As a heat wave bakes the south and central Plains, organizers have been forced to cancel several of the historic Fort Worth cattle drives because of the heat.
BILL WADELL: From the brick streets to the old rides, the Fort Worth Stockyards haven't changed much.
DAVID MANGOLD: You're going to see eight purebred Texas Longhorn steers. They're going to walk down this street at 11:30.
BILL WADELL: The tradition of the twice-a-day cattle drive is alive and well.
DAVID MANGOLD: The Chisholm trail comes right through this area. This was a prime place for them to stop their cattle while they went to the original Fort Worth in the downtown area because this was the last place they could buy any kind of stock, supplies, food, whatever they needed to take. Once they crossed the Red River until they got to the Kansas area, there was nothing.
BILL WADELL: One of the factors that can get in their way is the heat.
DAVID MANGOLD: You would take into consideration that heat and the humidity levels inside the city, not so much out in the country. Because of where we're located, it does us better that way.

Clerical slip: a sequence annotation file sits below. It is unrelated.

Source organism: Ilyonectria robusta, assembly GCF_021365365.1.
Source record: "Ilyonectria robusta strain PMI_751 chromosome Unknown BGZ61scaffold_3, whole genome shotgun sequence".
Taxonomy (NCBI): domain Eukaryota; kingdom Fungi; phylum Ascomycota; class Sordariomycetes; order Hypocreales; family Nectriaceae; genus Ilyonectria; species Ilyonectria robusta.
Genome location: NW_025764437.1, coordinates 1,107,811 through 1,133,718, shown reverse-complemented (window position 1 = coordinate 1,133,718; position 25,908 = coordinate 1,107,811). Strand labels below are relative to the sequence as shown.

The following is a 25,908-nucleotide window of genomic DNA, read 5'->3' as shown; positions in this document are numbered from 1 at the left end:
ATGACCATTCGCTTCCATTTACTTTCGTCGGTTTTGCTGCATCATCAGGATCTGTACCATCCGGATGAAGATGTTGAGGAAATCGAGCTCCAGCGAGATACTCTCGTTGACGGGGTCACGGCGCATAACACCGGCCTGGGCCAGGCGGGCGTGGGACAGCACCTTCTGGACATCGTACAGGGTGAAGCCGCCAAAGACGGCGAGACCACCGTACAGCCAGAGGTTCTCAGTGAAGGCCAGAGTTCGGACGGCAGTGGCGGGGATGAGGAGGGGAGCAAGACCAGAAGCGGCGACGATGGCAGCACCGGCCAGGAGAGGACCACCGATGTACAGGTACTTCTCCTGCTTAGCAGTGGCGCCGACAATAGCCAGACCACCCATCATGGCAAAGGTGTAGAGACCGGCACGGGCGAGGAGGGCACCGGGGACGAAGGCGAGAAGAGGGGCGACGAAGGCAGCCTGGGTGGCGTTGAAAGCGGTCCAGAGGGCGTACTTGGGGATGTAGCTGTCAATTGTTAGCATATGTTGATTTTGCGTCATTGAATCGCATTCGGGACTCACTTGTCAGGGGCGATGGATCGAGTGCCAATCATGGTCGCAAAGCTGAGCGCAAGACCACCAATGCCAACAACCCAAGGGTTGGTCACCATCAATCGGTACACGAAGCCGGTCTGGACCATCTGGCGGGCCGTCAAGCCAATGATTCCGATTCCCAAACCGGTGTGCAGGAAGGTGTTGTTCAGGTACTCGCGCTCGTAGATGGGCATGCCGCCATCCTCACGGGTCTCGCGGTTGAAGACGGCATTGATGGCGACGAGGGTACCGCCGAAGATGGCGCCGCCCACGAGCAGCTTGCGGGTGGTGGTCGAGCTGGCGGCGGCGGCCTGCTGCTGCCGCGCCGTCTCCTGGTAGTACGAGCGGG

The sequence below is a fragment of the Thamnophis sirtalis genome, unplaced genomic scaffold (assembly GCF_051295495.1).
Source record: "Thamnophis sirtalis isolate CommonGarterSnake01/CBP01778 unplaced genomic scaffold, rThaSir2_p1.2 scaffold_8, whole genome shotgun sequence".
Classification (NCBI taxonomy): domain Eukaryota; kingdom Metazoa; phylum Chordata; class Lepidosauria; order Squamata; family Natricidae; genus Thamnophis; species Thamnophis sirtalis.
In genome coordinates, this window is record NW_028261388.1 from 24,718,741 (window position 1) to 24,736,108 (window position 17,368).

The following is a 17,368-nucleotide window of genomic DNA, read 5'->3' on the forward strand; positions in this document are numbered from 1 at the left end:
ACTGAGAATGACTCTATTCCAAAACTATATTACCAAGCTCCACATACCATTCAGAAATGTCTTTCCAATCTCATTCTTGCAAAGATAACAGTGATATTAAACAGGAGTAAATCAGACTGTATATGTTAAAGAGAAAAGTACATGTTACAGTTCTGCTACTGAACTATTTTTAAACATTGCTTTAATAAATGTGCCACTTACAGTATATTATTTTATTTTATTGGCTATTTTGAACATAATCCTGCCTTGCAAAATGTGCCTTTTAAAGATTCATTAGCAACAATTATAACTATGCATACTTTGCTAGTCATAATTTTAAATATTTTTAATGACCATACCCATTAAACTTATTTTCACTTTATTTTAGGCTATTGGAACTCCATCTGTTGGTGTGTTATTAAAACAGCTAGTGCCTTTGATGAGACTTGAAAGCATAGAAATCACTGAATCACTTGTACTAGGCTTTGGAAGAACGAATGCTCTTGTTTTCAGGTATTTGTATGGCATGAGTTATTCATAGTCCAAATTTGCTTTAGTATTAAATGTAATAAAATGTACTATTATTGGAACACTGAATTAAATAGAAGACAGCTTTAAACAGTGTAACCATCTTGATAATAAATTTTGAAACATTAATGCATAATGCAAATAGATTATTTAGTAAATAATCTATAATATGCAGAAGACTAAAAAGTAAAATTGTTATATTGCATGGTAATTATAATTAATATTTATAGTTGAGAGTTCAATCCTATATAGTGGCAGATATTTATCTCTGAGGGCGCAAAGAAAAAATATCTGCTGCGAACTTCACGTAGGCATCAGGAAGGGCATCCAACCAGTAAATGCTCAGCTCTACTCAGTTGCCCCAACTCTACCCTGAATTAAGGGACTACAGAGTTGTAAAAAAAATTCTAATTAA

BILL WADELL: Workers also factor in the surface temperatures on the brick streets before deciding if it's safe to carry out the afternoon cattle drive during the hottest days of the summer.
- I like the hot weather.
BILL WADELL: Three afternoon cattle drives have been canceled during this heatwave to make sure the cattle and spectators are safe along the short quarter-mile walk.
LYNETTE JONES: Animals are just like us. They get too hot just like we do.
BILL WADELL: Lynette Jones made the trip from Illinois to see family and catch a glimpse of this Texas tradition.
LYNETTE JONES: I think it's wonderful. I think it's history, and right now everybody's talking about history, and this seems to be a good part of history.
BILL WADELL: More than 4 million cattle were trailed through Fort Worth in the late 1800s, earning this city the nickname Cowtown.
DAVID MANGOLD: This is the best job I've ever had in my life. If you're going to live in Texas, you better be used to a little heat.
BILL WADELL: Workers tell us the cattle and horses get a lot of attention during these heat waves, and they have access to shade, fans, and a lot of water to give them a break from the heat. In Fort Worth, Texas, for AccuWeather, I'm Bill Wadell.